Commander In Chief:
Abraham Lincoln arrived in Washington in February 1861 with a firm set of principles upon which he would govern. Some, however, saw him as untested and even ill equipped for the presidency. As the Union army suffered setbacks, popular support for the war flagged.
Lincoln understood the power of politics and tried various approaches to rally the public and his troops to win the war. His dismissed generals from command until he found one who would carry the fight to the enemy. In an age before radio and television, he carefully worded his speeches, which were transcribed and widely reported in newspapers. He astutely timed his addresses to the public as he moved deliberately to link the end of slavery with the Union war effort.
"My paramount object in this struggle is to save the Union."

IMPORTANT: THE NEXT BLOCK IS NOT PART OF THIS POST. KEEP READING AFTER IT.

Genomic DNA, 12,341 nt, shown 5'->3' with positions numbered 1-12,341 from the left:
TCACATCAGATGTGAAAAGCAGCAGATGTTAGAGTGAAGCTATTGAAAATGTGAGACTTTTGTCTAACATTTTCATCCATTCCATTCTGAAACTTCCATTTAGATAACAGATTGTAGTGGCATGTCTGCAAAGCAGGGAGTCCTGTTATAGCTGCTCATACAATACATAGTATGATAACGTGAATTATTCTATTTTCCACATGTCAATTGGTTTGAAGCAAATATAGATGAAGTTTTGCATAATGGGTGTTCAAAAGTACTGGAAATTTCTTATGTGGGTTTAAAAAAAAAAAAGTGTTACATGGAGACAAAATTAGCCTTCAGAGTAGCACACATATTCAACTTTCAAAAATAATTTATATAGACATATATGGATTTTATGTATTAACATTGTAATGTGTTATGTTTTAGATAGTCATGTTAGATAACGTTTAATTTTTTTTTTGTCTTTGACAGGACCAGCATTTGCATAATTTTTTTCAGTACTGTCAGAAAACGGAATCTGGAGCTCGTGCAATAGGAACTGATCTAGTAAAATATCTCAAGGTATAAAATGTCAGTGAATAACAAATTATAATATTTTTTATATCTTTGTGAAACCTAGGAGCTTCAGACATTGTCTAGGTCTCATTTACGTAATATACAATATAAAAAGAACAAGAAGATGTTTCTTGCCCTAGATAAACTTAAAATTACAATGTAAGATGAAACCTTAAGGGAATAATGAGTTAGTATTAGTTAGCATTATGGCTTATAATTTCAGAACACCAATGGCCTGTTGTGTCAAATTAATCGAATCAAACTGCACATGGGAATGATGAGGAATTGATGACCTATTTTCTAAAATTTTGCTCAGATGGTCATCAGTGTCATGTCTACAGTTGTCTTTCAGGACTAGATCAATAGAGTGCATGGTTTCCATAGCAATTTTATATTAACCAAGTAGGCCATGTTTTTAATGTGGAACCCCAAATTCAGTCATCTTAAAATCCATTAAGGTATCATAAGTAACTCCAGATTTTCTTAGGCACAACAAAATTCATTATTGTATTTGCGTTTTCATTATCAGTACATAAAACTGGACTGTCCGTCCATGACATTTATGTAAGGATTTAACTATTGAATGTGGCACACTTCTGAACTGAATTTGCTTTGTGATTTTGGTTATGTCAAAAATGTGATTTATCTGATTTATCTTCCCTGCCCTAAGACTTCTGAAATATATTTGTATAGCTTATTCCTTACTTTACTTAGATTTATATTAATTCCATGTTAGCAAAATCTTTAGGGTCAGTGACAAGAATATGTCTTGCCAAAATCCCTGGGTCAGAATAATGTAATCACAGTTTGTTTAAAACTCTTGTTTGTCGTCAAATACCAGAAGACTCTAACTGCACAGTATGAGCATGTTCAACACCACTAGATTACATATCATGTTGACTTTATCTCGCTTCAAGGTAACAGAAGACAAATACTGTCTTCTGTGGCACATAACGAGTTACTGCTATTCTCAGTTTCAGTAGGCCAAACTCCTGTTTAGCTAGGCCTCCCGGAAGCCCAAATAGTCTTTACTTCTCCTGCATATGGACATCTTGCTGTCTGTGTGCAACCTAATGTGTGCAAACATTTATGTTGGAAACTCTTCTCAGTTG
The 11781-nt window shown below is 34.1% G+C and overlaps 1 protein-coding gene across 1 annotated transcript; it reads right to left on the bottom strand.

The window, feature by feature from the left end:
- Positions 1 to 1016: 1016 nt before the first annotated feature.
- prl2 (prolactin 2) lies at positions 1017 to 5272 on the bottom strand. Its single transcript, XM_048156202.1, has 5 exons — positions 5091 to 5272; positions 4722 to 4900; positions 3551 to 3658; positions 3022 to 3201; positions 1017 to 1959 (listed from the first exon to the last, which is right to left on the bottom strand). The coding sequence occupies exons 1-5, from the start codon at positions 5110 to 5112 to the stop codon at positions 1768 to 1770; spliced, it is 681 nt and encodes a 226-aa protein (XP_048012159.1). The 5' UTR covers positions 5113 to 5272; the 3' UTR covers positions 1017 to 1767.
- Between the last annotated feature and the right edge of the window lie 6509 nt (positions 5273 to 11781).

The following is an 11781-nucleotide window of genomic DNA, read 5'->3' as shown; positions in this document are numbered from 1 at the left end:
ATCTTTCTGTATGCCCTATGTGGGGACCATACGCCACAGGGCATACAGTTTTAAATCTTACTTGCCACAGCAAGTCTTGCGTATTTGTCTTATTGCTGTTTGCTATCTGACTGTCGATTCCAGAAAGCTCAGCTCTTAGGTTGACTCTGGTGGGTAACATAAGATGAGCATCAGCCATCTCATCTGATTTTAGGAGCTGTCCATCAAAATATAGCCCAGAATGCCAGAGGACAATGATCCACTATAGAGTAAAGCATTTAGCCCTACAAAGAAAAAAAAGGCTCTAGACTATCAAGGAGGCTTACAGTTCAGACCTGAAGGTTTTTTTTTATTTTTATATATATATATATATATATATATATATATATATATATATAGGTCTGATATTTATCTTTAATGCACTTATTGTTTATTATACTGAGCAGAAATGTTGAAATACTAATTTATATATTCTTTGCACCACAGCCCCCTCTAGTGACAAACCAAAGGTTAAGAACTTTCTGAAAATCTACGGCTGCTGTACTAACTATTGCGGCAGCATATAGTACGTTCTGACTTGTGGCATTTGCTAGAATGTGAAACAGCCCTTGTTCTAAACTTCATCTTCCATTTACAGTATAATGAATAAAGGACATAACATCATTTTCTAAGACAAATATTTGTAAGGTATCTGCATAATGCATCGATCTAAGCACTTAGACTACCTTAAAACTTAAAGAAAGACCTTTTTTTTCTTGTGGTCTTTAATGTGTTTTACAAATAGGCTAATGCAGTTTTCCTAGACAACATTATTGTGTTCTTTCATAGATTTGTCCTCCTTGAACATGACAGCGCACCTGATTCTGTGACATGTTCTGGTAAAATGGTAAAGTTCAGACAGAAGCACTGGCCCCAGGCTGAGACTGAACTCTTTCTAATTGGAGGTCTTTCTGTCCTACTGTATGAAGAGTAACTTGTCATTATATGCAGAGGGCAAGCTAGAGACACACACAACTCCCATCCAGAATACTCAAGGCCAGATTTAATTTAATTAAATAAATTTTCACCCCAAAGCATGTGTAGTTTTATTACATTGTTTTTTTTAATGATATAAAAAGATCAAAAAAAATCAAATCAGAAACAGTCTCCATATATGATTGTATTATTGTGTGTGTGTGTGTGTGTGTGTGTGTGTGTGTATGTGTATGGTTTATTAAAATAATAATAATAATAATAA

-- Abraham Lincoln, August 22, 1862.
Choosing to regard the Union victory at Antietam in September as a "divine sign," Lincoln announced publicly he would proceed with emancipation -- a move that would ultimately bolster Union forces by authorizing free blacks and former slaves to enlist. But he was aghast as McClellan's failure to follow up the victory, even after the president traveled from the Soldiers' Home to urge his general to act. "I said I would remove him if he let Lee's army get away from him... He has got the slows." Shortly after the midterm elections, Lincoln fired McClellan.